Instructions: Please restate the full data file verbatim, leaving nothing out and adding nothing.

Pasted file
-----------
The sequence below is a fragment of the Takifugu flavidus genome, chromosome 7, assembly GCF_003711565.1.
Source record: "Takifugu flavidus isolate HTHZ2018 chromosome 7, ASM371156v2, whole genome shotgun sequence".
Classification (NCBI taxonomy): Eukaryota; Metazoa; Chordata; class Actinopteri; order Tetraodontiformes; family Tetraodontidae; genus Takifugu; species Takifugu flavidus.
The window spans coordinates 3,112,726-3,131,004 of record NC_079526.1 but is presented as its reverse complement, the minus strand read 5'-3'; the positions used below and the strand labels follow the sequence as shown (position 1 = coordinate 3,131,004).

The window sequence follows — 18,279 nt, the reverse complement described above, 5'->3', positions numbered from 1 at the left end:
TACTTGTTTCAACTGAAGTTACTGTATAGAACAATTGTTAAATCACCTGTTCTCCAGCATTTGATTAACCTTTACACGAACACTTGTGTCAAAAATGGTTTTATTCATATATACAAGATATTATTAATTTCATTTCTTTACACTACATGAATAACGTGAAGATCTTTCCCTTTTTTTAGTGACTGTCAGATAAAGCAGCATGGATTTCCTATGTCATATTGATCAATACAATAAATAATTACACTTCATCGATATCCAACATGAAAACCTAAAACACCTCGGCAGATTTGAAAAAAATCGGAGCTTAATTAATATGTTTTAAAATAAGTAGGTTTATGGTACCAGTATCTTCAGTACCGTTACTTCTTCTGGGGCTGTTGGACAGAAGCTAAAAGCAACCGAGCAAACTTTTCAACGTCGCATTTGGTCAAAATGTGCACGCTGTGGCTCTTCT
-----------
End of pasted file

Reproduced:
The sequence below is a fragment of the Takifugu flavidus genome, chromosome 7, assembly GCF_003711565.1.
Source record: "Takifugu flavidus isolate HTHZ2018 chromosome 7, ASM371156v2, whole genome shotgun sequence".
Classification (NCBI taxonomy): Eukaryota; Metazoa; Chordata; class Actinopteri; order Tetraodontiformes; family Tetraodontidae; genus Takifugu; species Takifugu flavidus.
The window spans coordinates 3,112,726-3,131,004 of record NC_079526.1 but is presented as its reverse complement, the minus strand read 5'-3'; the positions used below and the strand labels follow the sequence as shown (position 1 = coordinate 3,131,004).

The window sequence follows — 18,279 nt, the reverse complement described above, 5'->3', positions numbered from 1 at the left end:
TACTTGTTTCAACTGAAGTTACTGTATAGAACAATTGTTAAATCACCTGTTCTCCAGCATTTGATTAACCTTTACACGAACACTTGTGTCAAAAATGGTTTTATTCATATATACAAGATATTATTAATTTCATTTCTTTACACTACATGAATAACGTGAAGATCTTTCCCTTTTTTTAGTGACTGTCAGATAAAGCAGCATGGATTTCCTATGTCATATTGATCAATACAATAAATAATTACACTTCATCGATATCCAACATGAAAACCTAAAACACCTCGGCAGATTTGAAAAAAATCGGAGCTTAATTAATATGTTTTAAAATAAGTAGGTTTATGGTACCAGTATCTTCAGTACCGTTACTTCTTCTGGGGCTGTTGGACAGAAGCTAAAAGCAACCGAGCAAACTTTTCAACGTCGCATTTGGTCAAAATGTGCACGCTGTGGCTCTTCT